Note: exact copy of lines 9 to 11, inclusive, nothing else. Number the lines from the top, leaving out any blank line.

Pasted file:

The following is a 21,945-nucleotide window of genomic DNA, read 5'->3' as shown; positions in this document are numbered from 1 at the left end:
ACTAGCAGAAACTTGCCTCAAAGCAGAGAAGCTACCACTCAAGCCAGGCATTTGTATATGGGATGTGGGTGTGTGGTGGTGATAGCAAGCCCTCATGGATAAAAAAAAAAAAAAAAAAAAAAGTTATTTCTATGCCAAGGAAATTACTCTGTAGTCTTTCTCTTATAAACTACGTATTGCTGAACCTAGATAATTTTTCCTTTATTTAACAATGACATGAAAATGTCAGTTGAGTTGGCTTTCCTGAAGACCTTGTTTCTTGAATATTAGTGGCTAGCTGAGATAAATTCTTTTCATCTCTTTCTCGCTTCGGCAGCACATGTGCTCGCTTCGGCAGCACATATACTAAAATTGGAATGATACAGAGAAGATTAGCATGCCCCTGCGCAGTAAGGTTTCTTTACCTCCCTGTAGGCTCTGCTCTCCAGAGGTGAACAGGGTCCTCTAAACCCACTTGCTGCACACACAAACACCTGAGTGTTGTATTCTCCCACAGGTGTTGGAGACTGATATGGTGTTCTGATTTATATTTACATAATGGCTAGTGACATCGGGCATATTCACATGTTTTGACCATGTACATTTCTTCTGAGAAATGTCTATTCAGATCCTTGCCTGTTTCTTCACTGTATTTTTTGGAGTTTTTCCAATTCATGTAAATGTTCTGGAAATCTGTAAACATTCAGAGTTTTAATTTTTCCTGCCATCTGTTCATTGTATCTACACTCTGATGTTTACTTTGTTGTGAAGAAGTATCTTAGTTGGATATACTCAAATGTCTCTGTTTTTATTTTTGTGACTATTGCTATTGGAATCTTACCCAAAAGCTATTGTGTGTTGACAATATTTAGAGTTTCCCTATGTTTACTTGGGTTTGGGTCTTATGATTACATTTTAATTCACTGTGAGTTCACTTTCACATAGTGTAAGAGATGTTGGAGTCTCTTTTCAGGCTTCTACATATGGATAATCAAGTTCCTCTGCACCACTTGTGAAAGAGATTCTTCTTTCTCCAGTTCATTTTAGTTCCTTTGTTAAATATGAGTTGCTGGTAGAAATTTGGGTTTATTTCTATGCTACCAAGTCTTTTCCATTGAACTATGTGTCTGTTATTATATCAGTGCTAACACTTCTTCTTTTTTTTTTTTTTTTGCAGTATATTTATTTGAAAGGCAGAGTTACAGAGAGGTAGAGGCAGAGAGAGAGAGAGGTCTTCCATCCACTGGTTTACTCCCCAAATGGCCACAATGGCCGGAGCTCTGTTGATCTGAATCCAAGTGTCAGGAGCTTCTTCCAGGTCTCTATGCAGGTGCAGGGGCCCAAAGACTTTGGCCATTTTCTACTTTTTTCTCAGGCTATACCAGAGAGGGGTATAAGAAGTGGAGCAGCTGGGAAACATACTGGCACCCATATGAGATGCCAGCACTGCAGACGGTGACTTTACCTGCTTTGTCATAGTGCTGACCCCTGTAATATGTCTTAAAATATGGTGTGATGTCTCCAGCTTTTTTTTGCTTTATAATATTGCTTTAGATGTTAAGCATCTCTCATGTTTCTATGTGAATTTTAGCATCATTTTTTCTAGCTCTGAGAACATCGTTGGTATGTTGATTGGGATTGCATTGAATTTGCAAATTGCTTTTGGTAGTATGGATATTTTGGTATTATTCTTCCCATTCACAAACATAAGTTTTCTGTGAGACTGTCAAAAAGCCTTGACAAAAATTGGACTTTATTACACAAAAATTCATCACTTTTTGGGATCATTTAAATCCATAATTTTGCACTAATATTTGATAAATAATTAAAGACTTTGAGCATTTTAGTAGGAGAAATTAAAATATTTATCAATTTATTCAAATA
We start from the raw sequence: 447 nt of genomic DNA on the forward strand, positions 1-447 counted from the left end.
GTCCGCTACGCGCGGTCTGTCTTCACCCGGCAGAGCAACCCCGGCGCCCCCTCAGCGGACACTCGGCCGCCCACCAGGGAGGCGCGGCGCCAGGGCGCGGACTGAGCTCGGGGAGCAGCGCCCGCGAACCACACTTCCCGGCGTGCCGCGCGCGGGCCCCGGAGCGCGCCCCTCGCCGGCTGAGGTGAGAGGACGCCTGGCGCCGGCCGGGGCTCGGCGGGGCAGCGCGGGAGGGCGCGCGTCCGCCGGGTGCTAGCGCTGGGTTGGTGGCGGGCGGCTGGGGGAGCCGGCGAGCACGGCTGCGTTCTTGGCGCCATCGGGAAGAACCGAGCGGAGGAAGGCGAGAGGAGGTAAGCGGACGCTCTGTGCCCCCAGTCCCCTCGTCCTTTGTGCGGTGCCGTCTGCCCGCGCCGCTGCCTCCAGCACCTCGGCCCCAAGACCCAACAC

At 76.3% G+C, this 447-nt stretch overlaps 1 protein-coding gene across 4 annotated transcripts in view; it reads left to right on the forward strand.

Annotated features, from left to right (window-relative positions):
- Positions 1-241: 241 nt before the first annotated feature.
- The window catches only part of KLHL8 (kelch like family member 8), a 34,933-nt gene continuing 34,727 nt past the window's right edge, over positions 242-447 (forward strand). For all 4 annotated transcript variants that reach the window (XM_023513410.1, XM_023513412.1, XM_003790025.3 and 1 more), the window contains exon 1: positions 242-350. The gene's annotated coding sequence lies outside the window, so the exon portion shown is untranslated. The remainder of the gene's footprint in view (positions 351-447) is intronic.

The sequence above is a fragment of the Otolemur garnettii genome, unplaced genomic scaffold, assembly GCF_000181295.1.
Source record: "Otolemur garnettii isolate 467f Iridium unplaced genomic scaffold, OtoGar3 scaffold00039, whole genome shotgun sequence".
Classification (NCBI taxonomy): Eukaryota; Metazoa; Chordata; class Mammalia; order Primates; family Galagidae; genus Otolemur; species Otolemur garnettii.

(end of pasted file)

The sequence above is a fragment of the Otolemur garnettii genome, unplaced genomic scaffold, assembly GCF_000181295.1.
Source record: "Otolemur garnettii isolate 467f Iridium unplaced genomic scaffold, OtoGar3 scaffold00039, whole genome shotgun sequence".
Classification (NCBI taxonomy): Eukaryota; Metazoa; Chordata; class Mammalia; order Primates; family Galagidae; genus Otolemur; species Otolemur garnettii.